And two years ago, one of Boyce’s game-changing moments came in the form of one of those short-term ideas—an idea his team is still perfecting to this day.
The Assembly Line
For 33 years, the body techs managed themselves at Boyce Body Werks, Boyce says. And while that system certainly has its place, Boyce envisioned a 100 percent streamlined, hiccup-free approach to scheduling and repairing vehicles, which his small administrative staff couldn’t offer his individual system. And with only one DRP on the shop’s account, the amount of paid-for work and supplements was starting to overwhelm the entire repair process.
That’s why, after visiting numerous shops across the country, Boyce switched his team from an individual, every-man-for-himself process to an assembly line–type process. His body shop teammates went from purely body technicians to filling out roles in the newly established disassembly, blueprinting, body and reassembly segments.
While certainly not a groundbreaking set-up, it was a transition for Boyce’s seasoned technicians, some of whom had worked under his father for over 10 years. But when Boyce presented the changes, he wasn’t just introducing a new process—he was positioning it as a way of becoming more productive and achieving a more fulfilling career.
“At the end of the day, when they realize they’re making more money than last year with less hours, that’s a motivating factor,” he says.
So that was the mentality: work less, make more money. And to make more money, it required across-the-board cooperation and constant adaptation. At morning meetings, Boyce and his team review the repair process and find new ways to streamline procedures and get cars out faster while retaining their quality standards.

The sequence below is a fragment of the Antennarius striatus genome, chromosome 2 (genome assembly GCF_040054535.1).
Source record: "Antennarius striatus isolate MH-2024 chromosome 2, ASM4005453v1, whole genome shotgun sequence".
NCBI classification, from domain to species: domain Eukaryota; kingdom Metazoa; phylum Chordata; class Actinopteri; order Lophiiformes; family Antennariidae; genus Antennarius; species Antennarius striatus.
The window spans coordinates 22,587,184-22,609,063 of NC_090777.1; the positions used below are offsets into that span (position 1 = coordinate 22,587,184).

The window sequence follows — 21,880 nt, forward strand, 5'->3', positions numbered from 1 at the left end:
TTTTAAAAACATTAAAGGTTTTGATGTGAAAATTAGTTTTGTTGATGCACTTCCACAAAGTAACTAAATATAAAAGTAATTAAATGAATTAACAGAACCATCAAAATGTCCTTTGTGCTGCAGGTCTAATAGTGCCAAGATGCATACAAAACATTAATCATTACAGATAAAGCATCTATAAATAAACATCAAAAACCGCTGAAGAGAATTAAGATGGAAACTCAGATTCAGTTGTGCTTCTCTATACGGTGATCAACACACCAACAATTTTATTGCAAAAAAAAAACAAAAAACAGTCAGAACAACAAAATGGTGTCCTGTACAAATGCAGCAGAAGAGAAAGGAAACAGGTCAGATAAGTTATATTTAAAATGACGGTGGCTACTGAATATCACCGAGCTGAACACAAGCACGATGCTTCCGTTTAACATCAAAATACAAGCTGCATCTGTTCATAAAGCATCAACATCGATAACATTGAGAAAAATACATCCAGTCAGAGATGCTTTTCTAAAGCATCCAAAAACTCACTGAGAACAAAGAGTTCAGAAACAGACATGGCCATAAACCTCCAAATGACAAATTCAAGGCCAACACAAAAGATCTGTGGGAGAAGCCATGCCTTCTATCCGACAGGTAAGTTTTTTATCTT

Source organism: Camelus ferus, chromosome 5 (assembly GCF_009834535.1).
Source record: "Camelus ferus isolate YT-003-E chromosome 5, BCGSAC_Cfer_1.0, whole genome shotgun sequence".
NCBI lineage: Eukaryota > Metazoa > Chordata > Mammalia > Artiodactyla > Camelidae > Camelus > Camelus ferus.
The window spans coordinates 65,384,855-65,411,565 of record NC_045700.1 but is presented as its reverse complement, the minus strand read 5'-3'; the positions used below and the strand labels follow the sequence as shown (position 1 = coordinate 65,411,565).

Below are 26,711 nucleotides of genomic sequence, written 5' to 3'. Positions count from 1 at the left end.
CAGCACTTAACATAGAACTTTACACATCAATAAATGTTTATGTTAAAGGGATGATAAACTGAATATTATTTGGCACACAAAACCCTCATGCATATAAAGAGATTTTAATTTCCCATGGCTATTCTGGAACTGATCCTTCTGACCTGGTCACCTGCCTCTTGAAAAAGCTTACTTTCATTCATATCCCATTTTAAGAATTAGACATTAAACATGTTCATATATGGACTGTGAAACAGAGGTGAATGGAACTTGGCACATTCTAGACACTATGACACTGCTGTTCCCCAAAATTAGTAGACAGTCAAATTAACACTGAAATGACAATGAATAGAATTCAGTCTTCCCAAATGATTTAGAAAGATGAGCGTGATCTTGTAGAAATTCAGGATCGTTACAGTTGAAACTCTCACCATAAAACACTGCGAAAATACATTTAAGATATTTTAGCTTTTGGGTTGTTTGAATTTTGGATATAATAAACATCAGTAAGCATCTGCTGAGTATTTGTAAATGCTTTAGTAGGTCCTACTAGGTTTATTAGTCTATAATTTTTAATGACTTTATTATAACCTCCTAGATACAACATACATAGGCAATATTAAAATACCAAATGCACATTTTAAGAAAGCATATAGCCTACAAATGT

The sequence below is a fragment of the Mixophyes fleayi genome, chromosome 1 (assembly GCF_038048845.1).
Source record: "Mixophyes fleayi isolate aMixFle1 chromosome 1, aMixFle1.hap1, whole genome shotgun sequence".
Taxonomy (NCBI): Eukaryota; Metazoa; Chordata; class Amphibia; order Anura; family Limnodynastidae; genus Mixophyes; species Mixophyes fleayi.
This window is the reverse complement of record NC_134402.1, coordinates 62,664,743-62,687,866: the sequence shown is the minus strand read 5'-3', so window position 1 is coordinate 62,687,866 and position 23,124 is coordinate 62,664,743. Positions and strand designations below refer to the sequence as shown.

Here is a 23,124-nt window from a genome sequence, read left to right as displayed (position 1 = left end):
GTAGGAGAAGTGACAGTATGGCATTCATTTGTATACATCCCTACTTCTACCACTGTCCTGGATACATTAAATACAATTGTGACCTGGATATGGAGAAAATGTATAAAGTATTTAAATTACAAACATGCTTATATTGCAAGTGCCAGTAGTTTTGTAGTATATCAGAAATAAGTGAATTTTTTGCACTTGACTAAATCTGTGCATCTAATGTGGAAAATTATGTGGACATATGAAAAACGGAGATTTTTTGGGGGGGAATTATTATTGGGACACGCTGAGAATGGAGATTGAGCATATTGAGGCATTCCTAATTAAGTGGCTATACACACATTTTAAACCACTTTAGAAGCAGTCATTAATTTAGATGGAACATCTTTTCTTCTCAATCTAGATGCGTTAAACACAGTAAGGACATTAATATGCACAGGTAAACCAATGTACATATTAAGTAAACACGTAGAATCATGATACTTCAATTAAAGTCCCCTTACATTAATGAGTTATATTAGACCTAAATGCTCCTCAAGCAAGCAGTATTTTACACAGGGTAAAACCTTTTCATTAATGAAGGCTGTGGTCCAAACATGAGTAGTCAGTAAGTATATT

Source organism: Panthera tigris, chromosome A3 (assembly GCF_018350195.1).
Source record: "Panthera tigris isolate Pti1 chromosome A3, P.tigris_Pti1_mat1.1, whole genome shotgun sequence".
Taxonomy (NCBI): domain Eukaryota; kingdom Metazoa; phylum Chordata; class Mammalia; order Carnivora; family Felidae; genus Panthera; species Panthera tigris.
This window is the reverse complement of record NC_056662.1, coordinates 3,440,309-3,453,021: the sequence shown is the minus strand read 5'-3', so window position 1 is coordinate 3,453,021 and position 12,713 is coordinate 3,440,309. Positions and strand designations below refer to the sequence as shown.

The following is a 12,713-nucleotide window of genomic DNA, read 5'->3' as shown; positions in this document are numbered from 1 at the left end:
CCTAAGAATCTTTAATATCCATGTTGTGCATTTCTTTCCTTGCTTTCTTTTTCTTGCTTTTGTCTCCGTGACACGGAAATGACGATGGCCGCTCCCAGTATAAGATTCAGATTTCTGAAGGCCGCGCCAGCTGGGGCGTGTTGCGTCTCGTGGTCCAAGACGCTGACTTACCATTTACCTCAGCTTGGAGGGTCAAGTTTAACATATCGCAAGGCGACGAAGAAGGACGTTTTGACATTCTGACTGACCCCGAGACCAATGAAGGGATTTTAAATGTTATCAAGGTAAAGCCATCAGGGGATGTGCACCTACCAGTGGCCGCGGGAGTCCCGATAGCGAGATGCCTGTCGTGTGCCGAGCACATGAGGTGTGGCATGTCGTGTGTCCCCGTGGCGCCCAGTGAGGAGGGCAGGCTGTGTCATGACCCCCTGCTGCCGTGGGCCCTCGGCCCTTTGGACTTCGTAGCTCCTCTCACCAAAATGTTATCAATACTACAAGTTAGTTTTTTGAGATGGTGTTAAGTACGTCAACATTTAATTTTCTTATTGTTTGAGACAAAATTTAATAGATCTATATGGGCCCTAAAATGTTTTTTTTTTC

“They come up with quite a few ideas to make changes,” he says. “They’ll buy into their own ideas more.”
While his team is “still dialing in” the new team process, they will always, in a sense, be dialing it in, as it’s constantly shape shifting and improving. Technicians will often move between different stages of the repair to where they’re suited best. At first, Boyce started observing and getting to know his team before transitioning the process over.
“It takes time,” he says. “You definitely have to pay attention to what keeps them interested and learning their style.”
The actual orientation of each department on the shop floor is prone to movement as well. Just last month, the reassembly and disassembly departments swapped spots once a reassembly technician realized being near the parts room cut down on walking distance, boosted productivity and improved communication.
At first, Boyce tried out the team system in just one of the shops; today, with the Naperville location doubling in size to 17,000 square feet, he’s smoothly implemented the process at both locations with little to no disruption. As a result, annual revenue has risen by 24 percent in the past two years to $4.2 million, and cycle time in the last year dropped almost 48 hours to an average of six days.
Switching the team processes took two years to develop strategy and layout, he says.
Boyce has shifted the shop’s motto on quality to focusing on being the best. While his dad was running the shop, he says, the team and customers operated under the assumption that quality takes time to produce. Now, Boyce follows the assumption that all the shop’s competition has great quality. The shift in mindset forced Boyce to shift the shop’s processes to cut down on time.